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By Sarah Ashley Hendricks 


Why study a modern foreign language? I believe it’s important to know our “whys,” so I always ask my students this question on Day 1 of French class. The top answers usually revolve around helping us communicate when traveling or helping with jobs (missions, interpreting, hospitality, etc.). And while these are undeniable perks of learning a language, I think most of us would agree that the benefits of language education go deeper. A few of the less superficial merits of language-learning that I want to look at today are: a Broadened Perspective, Humility, & Empathy. In an elementary language program like ours at Anthem, where fluency is not the end goal, these virtues make up the foundation on which I hope to build my French classes.


A Broadened Perspective.


God has surrounded us with a huge, diverse world that we limited beings have only just scratched the surface of. A beautiful part of teaching at Anthem is getting to broaden our students’ view of this world while continually pointing back to its Creator. I view language-learning as a bridge, connecting our students to people, cultures, and concepts that were completely unknown to them before. Learning French, specifically, allows our students to build connections with over 235 million French speakers across more than 30 countries on 5 continents. This “language bridge” allows formerly irrelevant information suddenly to have meaning because there is now a context for people, places, and things that our kids encounter.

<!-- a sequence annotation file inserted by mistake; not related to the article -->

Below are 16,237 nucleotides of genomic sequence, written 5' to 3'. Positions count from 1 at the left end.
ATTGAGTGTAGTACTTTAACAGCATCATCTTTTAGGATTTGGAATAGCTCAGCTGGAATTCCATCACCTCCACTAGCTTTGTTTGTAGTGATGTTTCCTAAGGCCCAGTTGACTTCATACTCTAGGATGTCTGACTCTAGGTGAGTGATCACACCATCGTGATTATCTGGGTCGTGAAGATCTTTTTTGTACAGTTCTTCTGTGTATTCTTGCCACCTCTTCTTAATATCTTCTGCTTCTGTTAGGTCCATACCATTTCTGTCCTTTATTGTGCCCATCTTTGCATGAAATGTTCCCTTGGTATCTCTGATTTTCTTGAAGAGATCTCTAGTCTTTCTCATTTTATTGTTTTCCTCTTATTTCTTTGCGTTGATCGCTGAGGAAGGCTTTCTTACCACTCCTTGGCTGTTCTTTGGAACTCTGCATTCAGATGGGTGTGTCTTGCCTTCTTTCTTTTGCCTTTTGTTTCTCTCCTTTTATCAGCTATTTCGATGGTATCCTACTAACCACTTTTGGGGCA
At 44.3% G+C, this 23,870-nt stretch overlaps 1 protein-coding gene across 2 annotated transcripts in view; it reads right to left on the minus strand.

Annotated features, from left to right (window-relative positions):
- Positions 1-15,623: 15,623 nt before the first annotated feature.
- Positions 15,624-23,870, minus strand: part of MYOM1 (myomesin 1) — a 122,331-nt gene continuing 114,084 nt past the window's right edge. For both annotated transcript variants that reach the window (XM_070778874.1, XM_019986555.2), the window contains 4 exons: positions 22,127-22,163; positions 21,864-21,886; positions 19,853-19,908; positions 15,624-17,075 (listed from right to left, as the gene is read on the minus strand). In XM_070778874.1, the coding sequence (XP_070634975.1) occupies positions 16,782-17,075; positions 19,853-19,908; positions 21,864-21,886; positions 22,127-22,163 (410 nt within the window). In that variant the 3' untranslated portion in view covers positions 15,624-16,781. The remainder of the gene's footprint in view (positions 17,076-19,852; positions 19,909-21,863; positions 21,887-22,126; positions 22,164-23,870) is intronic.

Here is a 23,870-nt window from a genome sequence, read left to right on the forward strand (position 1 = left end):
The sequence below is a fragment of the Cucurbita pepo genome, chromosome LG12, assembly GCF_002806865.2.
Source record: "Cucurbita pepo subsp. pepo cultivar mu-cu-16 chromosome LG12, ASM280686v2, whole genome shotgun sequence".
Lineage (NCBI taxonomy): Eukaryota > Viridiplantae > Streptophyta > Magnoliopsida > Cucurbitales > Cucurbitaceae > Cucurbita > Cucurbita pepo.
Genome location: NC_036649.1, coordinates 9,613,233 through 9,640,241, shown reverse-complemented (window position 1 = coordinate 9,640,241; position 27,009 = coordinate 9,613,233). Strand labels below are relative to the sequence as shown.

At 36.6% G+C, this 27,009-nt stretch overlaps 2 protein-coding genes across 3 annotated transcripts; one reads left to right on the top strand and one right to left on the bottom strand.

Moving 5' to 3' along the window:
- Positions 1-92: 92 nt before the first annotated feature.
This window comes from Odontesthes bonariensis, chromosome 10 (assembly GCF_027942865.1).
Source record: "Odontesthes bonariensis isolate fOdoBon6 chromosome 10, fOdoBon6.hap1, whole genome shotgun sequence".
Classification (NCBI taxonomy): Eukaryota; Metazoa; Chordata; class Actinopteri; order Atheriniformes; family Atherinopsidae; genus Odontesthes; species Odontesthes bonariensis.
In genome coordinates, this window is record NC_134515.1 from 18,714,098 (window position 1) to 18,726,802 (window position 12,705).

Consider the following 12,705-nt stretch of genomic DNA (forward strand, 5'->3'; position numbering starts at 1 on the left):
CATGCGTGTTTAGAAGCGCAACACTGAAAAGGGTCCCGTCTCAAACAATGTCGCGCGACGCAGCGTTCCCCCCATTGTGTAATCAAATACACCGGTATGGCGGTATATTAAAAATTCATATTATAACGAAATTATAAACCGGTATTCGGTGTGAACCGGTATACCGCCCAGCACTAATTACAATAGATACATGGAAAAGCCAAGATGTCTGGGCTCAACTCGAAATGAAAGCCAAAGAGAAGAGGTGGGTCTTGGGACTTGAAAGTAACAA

Why study a language like French?

I love it when kids come into my class bursting with excitement to tell me: 


  • “I saw the word ‘Bonjour’ on my strawberry container!” 

  • Or “I noticed the instructions to my board game were written in English and French!” 

  • Or “There’s a boy who speaks another language on my flag football team and he might be from a French-speaking country in Africa!” 

  • Or “We learned how to spell ‘ballet’ today, and Ms. Watson said it’s a French word!”

Without the language bridge there would be no reason for my students to observe these things. Language-learning is very much opening their eyes to the broad world around them. 


Humility.


Another question I pose to my older students is, “What does it take to be a language learner?” Time, hard work, practice, and persistence all get mentioned— and, of course, these are necessary elements. But I believe that underlying all these, a modern language learner must take on a spirit of humility. This becomes harder as we get older-- there is a noticeable difference even between my kindergarteners and 5th graders-- because we have to be willing to regress, to sound a little silly, to be misunderstood, to make a lot of mistakes; basically, to sound like a 2-year-old!